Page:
Make sure that US fishing boats don't take Canadian fish!

  1. Ask students if they eat fish. If so, what kinds? Where do they think their fish comes from?
  2. Discuss the fact that Gulf of Maine fishermen fishing near the international boundary between the US and Canada for scallops, redfish, and groundfish have to keep a close watch on their position. If they stray into the other countrys waters, marine patrol officers of that nation can arrest them.

Occasionally, some fishermen, following the grass-is-always-greener-on-the-other-side theory, cross the international boundary on purpose. (After all, there are no border gates in the middle of the Gulf of Maine!)

  1. Shade in the Gulf of Maine chart to highlight the boundary:
  • American side-yellow
  • the Canadian side-green
  1. Plot the location of these US fishing vessels on a chart of the Gulf of Maine:
Last Chance 43N, 69W
Healthy Living 44N, 67W
Bob's Choice 41N, 66W
  1. You must determine which, if any, of these US fishing vessels have crossed the invisible boundary into Canadian waters.
  2. If so, figure out how far they are from the boundary line.
  3. Traveling at 12 knots, how long will it take to can get back to the US side?
  4. How long would it take a marine patrol boat leaving from St. Andrews, New Brunswick, traveling at 20 knots, to reach the boats if the fishermen remained where they were?
  5. Draw a red line 200 miles from US shores and a blue border 200 miles from the Canadian coastline.

Where do they overlap?

  1. Unlike cattle and sheep, fish are not (usually) kept inside fences. They are free to roam through waters claimed and regulated by different governments.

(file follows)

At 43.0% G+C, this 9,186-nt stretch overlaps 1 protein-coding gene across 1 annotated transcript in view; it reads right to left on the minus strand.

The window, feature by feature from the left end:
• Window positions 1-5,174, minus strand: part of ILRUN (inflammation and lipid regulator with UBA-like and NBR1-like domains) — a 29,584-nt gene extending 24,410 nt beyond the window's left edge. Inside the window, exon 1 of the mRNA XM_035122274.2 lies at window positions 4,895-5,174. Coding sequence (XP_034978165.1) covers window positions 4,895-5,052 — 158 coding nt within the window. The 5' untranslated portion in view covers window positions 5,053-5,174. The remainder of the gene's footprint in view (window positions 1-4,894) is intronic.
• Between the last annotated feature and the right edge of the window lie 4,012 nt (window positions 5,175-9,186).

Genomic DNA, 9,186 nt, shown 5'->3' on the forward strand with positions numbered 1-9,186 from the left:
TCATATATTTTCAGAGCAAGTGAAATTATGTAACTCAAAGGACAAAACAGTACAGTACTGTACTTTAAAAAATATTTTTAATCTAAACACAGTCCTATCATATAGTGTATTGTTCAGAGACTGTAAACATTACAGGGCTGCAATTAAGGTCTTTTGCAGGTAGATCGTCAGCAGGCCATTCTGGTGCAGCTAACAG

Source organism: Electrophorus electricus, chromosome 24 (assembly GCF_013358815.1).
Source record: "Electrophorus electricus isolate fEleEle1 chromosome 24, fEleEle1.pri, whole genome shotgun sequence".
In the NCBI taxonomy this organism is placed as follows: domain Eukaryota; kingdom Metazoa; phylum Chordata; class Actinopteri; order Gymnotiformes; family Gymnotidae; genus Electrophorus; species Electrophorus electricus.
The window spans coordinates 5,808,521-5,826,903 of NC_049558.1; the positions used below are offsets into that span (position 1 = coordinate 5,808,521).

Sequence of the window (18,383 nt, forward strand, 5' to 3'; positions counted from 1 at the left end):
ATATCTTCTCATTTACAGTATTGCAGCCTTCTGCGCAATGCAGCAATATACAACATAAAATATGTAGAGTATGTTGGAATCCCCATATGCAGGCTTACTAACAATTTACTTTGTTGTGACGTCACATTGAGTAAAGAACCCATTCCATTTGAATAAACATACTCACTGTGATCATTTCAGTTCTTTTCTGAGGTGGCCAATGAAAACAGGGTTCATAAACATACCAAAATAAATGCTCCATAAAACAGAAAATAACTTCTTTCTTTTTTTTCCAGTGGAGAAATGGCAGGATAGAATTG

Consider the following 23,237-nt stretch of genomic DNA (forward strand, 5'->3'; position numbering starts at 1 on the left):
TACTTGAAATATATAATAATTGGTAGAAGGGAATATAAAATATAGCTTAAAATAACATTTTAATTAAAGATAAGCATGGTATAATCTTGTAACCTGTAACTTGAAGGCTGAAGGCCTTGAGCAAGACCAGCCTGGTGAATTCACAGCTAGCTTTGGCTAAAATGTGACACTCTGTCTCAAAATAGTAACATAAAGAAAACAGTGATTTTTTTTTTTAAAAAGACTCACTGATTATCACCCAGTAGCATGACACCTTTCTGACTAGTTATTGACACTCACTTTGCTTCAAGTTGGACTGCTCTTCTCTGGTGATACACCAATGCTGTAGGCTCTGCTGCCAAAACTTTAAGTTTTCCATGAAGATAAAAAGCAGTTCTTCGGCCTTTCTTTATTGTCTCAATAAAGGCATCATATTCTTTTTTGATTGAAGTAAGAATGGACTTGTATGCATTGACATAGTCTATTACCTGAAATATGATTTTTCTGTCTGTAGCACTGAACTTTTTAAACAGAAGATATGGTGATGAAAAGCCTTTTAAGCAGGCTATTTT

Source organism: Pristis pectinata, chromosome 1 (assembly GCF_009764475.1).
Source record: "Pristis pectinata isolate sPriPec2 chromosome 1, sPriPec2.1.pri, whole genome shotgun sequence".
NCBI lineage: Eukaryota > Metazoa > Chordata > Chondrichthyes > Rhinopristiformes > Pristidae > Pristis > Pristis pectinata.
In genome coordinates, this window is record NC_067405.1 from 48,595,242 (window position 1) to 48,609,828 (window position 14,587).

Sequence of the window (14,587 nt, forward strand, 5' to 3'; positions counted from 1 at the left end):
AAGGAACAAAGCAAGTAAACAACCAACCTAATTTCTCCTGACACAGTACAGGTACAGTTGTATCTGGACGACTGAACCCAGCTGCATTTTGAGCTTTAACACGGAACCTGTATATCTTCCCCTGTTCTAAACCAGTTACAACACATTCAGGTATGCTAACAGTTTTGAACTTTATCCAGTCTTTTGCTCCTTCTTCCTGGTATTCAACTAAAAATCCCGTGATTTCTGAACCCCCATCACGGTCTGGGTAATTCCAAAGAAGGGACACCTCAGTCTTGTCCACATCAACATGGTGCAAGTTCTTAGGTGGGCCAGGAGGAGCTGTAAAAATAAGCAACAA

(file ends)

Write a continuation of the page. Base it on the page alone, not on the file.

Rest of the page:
Discuss how the laws of different states and countries complicate fishery management.

Portland Fish Auction

Visit the Portland Fish Auction at the Portland Fish Exchange on the waterfront. Every weekday, usually at 1:00 PM, a display auction is held at which fish dealers view and bid on various lots of fish divided by species, size, and quality. The Portland Fish Auction is a model for other fishing communities where fish is often bought and sold sight unseen. Portland is the only port that rewards fishermen for taking care of their fish at sea (packing it in ice, stacking the fish to prevent bruising or crushing, returning to port with the freshest catch possible).

Anyone may visit the Fish Auction, but it is best to call ahead. For more information, call 773-0017 or 773-2256.

Satellites and Law Enforcement

On the west coast of the United States, the National Marine Fisheries Service has only one patrol vessel and one airplane to scour more than one million square miles of ocean. With such weak enforcement capabilities, poachers often sneak into off-limits fishing zones where they take forbidden salmon and kill marine mammals. One Seattle, Washington firm is trying to develop a system to track vessel movements by satellite by tracing and analyzing exhaust plumes from their engines. It will have to be able to determine whether boats are towing nets or just passing through a restricted area. Satellite surveillance may become the affordable way to monitor the fishing activities of pirate poachers.

Here on the East Coast, haddock, one of our most valuable fisheries, is now overfished. The National Marine Fisheries Service has closed areas of the ocean to haddock harvesting.

How could the West Coast system of remote sensing of fishing activity be used here? What are the advantages and disadvantages?

Do management authorities have a right to engage in satellite snooping? Who do the fish "belong to"?

Materials

  • Gulf of Maine chart with economic zone border
  • distance scale and lines of latitude and longitude
  • colored pencils
  • ruler